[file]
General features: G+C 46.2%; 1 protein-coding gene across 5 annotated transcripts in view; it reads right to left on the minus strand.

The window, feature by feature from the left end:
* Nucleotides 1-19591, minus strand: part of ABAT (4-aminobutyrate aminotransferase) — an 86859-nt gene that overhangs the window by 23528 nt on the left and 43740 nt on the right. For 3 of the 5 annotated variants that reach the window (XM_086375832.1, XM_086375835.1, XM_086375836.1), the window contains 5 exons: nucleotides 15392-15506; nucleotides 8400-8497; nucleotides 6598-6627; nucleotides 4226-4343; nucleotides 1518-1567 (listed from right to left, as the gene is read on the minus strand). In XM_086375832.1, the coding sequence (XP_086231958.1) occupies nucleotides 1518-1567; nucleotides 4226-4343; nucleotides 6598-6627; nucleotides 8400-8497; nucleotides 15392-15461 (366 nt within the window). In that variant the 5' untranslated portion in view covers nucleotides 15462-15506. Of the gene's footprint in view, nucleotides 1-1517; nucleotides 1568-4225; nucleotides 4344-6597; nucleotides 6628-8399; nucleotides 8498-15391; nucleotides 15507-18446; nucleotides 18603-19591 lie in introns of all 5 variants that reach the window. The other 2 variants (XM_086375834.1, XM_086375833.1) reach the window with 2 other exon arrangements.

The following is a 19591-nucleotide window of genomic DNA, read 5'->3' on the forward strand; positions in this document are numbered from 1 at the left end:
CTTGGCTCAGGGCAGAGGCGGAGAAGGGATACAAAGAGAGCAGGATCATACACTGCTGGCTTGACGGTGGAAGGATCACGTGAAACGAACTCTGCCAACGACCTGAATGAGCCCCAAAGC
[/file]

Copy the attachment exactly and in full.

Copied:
General features: G+C 46.2%; 1 protein-coding gene across 5 annotated transcripts in view; it reads right to left on the minus strand.

The window, feature by feature from the left end:
* Nucleotides 1-19591, minus strand: part of ABAT (4-aminobutyrate aminotransferase) — an 86859-nt gene that overhangs the window by 23528 nt on the left and 43740 nt on the right. For 3 of the 5 annotated variants that reach the window (XM_086375832.1, XM_086375835.1, XM_086375836.1), the window contains 5 exons: nucleotides 15392-15506; nucleotides 8400-8497; nucleotides 6598-6627; nucleotides 4226-4343; nucleotides 1518-1567 (listed from right to left, as the gene is read on the minus strand). In XM_086375832.1, the coding sequence (XP_086231958.1) occupies nucleotides 1518-1567; nucleotides 4226-4343; nucleotides 6598-6627; nucleotides 8400-8497; nucleotides 15392-15461 (366 nt within the window). In that variant the 5' untranslated portion in view covers nucleotides 15462-15506. Of the gene's footprint in view, nucleotides 1-1517; nucleotides 1568-4225; nucleotides 4344-6597; nucleotides 6628-8399; nucleotides 8498-15391; nucleotides 15507-18446; nucleotides 18603-19591 lie in introns of all 5 variants that reach the window. The other 2 variants (XM_086375834.1, XM_086375833.1) reach the window with 2 other exon arrangements.

The following is a 19591-nucleotide window of genomic DNA, read 5'->3' on the forward strand; positions in this document are numbered from 1 at the left end:
CTTGGCTCAGGGCAGAGGCGGAGAAGGGATACAAAGAGAGCAGGATCATACACTGCTGGCTTGACGGTGGAAGGATCACGTGAAACGAACTCTGCCAACGACCTGAATGAGCCCCAAAGC